Sunday, September 30, 2007

Color sampling



I saw a post on Jane Brocket's Yarnstorm blog the other day about yarn samples, and I thought I would share one of the best parts of designing ribbons for me: choosing colors.
Manufacurers usually expect you to send in Pantone color numbers for them to match thread to. This is an approximate science: I find color must be art or it has no life.

One of our current manufacturers sent me this thread book (first photo), which has a very nice range of shiny ("brite") and matte polyester threads, but if you weave, you know that woven color is never pure and it mixes with the thread already on the loom.

My real asset is this wonderful book of woven thread samples from a manufacturer that I sadly no longer work with. It has literally thousands of color threads, each on a separate card: on each card it is interwoven in a variety of weaves so one knows -- and can specify -- exactly what that thread will look like woven. One side of the card shows the thread woven across white, and the other side shows it woven across black. This, my friends, is a big part of the good colors I come up with on my ribbons!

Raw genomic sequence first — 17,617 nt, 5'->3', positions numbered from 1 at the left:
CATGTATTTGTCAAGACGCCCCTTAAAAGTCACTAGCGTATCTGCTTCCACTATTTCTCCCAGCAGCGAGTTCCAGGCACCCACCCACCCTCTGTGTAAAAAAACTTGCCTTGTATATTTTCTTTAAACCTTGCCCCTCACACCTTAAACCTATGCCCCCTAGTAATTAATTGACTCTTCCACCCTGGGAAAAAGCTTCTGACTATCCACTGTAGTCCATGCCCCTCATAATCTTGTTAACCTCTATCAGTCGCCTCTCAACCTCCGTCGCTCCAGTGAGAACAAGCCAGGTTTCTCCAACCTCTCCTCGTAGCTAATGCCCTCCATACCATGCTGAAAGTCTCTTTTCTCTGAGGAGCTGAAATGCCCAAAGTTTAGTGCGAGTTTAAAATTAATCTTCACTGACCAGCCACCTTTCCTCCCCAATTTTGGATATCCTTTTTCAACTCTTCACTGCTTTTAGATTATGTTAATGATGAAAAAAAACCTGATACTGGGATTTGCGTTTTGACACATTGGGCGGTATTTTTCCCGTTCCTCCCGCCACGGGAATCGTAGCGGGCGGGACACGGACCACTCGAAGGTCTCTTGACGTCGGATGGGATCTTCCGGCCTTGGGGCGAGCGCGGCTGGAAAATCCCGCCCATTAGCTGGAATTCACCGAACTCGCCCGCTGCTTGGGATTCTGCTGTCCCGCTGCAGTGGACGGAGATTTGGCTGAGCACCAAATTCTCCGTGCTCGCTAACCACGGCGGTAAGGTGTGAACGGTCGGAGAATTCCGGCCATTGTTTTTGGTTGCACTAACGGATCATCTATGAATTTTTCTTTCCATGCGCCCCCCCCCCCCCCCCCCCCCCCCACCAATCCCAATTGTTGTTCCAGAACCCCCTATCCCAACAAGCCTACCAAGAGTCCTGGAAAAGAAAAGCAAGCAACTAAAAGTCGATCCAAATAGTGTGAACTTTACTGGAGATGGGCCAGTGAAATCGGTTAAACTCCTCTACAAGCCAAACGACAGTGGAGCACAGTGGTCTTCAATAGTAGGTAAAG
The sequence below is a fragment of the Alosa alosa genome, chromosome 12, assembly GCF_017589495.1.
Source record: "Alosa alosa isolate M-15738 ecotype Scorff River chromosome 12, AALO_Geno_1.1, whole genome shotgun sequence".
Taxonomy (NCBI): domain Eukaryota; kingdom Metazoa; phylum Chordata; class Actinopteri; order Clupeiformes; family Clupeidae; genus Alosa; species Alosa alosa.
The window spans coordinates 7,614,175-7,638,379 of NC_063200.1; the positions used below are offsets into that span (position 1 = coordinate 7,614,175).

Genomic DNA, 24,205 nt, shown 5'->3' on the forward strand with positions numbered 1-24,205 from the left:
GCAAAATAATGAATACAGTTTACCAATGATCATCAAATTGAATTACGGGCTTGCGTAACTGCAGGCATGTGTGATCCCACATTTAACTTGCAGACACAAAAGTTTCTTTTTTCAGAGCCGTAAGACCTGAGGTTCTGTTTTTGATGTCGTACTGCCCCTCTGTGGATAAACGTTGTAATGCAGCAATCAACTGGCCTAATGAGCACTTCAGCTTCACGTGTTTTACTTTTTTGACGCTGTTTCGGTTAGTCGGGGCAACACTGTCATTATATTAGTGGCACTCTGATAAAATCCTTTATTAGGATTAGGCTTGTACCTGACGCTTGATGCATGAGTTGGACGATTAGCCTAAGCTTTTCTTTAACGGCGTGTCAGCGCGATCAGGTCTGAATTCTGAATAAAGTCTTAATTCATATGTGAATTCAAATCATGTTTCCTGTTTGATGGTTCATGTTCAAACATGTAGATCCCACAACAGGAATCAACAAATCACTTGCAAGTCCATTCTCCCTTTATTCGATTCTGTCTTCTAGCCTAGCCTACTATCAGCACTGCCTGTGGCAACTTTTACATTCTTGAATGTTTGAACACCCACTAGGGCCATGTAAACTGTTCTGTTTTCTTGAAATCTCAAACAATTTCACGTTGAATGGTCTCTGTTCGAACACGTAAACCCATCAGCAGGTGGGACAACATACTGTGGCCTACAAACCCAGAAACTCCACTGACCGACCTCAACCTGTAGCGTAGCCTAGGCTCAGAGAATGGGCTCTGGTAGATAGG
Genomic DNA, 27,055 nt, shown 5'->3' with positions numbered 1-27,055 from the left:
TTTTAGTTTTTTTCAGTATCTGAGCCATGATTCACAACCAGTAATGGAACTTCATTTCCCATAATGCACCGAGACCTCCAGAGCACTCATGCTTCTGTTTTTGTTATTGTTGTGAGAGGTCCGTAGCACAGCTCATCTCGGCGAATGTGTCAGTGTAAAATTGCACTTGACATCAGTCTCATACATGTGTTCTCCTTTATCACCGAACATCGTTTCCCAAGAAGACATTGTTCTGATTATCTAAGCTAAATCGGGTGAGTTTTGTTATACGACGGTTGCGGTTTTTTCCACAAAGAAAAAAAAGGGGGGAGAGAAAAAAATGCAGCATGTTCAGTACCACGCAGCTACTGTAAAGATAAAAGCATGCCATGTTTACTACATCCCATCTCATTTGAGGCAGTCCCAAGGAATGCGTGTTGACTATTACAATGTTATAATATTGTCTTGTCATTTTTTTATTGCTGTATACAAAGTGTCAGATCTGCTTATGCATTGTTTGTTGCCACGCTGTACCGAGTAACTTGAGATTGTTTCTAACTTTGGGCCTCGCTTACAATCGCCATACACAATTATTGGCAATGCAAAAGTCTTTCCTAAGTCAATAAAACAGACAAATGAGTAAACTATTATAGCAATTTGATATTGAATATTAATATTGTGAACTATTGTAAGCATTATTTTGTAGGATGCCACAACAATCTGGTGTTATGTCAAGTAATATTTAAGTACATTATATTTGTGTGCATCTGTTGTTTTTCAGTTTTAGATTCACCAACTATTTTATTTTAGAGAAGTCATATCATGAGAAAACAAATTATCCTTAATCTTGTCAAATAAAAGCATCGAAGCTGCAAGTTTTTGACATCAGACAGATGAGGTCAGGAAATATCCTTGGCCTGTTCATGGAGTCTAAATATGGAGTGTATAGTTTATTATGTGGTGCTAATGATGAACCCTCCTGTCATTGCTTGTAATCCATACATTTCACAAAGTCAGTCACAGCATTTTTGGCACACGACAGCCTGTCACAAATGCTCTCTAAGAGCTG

Saturday, September 29, 2007

Posey County Melons













Posey County, where I live, is famous for its melons. We grew cantaloupes & watermelons this summer; the gourd came from a farmer nearby.

top to bottom:

A Fine Cantaloupe
Yellow Gourd
Watermelon
all 13" x 9.5" and wool with cotton, nylon & metallic.

These will all go out to Gingrass Gallery in Milwaukee next week.

Orange Barn



I did this a couple of weeks ago. A barn a just north of town, slatted for drying things. It really is this color.